At Precision Cutter & Tool, we specialize in designing tooling for manufacturing, reverse engineering of parts without cad to design dies, & individual parts using the latest technology available to the industry. We work closely with our customers to design tooling that meets their needs and expectations. Utilizing SolidWorks, Inventor, and AutoCAD our tool & die designers will bring your project into production, and can import or export to a wide variety of file types.
A progressive die has multiple stations, or places where work is performed and the finished part is created in steps as it progresses through the die. We start with a strip of steel, aluminum, copper, or most any metal.
Compound dies produce a complete blank in one station at every stroke of the press. Basically, these dies perform one or more operations at the same time. For instance, they can blank (cut the outer form) and pierce (cut the inner form) of a shape simultaneously
Draw dies create the part shape by controlling metal flow into a cavity and over the forming punch. Draw dies utilize a special pressure-loaded plate or ring called a draw pad or blank holder to control the metal's flow into the cavity. This plate prevents the metal from wrinkling as it flows into the cavity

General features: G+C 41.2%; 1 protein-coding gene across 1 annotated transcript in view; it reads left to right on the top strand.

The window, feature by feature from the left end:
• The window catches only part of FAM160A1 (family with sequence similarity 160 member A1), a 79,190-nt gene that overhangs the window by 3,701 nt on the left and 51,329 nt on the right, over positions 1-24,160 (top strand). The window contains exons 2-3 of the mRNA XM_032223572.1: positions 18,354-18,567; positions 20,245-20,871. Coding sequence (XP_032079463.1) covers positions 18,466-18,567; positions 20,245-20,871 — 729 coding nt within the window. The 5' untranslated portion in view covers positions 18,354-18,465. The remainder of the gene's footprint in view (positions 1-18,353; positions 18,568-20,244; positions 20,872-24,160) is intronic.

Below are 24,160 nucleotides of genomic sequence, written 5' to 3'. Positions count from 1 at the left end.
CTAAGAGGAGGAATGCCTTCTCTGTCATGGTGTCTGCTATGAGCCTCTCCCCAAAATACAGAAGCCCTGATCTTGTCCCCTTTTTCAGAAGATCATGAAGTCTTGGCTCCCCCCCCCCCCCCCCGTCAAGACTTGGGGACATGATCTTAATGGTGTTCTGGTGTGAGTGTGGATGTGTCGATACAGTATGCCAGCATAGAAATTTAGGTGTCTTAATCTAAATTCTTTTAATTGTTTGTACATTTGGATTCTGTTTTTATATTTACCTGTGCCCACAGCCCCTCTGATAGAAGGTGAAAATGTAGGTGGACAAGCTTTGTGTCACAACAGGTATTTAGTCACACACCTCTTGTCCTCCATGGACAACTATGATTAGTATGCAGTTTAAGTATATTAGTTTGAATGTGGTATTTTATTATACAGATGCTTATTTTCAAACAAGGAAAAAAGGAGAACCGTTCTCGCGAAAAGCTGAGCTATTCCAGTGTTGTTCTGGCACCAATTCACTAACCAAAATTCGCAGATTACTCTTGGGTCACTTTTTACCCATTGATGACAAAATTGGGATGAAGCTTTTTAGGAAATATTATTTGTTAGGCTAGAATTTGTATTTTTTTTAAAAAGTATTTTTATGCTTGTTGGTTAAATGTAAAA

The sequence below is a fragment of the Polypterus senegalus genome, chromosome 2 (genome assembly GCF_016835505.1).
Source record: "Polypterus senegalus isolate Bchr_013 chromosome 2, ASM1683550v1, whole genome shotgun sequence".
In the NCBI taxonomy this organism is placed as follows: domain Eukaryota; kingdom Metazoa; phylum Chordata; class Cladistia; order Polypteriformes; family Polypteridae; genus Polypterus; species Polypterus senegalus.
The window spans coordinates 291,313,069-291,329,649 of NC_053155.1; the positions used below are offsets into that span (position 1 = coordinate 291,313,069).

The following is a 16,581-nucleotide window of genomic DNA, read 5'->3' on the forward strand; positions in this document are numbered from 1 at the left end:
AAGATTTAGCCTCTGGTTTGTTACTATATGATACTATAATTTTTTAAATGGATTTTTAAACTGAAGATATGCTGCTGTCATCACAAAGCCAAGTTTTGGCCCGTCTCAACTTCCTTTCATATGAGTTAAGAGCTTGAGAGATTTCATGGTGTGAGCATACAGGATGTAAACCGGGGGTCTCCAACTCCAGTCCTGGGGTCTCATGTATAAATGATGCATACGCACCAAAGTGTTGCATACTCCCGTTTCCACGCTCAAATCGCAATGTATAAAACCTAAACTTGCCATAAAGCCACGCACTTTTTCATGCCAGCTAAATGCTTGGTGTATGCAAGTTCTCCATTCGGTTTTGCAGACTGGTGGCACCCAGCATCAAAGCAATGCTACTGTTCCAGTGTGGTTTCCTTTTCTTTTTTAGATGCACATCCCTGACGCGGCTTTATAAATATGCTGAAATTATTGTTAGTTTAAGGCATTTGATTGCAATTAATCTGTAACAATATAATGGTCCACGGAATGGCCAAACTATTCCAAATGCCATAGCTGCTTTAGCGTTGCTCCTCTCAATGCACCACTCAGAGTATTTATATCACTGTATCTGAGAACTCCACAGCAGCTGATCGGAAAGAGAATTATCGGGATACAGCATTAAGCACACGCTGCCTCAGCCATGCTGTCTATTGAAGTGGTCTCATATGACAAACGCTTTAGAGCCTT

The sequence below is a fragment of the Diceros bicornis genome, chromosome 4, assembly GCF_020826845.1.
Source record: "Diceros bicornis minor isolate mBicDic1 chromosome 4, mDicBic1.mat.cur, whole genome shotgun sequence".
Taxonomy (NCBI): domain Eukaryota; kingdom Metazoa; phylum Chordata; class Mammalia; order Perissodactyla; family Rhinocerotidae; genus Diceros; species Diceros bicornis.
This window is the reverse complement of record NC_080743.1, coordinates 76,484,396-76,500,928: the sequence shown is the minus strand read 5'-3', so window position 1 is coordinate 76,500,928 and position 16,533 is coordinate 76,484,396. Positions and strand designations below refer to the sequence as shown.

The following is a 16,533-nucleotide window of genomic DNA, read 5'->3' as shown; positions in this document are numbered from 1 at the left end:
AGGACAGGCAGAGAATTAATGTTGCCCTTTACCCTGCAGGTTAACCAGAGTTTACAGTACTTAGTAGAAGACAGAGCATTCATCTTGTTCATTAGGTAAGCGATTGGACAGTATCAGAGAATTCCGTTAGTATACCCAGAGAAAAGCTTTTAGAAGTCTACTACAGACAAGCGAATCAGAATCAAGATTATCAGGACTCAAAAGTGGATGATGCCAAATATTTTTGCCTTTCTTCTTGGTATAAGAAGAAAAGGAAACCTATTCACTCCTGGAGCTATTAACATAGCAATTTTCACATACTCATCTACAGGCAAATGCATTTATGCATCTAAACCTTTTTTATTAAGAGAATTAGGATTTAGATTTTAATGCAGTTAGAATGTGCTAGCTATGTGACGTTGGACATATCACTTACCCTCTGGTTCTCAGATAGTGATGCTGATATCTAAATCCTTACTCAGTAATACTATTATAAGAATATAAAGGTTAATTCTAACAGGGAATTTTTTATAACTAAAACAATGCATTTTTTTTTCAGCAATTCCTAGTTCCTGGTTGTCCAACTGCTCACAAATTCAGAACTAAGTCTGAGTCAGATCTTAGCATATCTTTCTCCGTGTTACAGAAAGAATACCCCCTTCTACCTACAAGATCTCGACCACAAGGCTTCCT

Transfer dies can include a single die, a number of dies, or machines arranged in a row to form a production line. The transfer press process begins with a strip of metal fed into the first station where the blank is cut. The blank is then transferred mechanically(or manually) through various forming stations.
A moulding die is a tool used in the injection moulding process to create the desired shape of a component.
Gravity die casting, sometimes known as permanent mould casting, is a means of die casting high-quality components in a range of low temperature metals. Unlike pressure die casting, gravity die casting involves a simple pouring of the molten metal into the mould without any additional force applied.
Jigs are tools that hold a cutting tool in place or guide it as it performs a repetitive task like drilling or tapping holes. Fixtures, on the other hand, do not guide a cutting tool, but hold a workpiece steady in a fixed position, orientation, or location.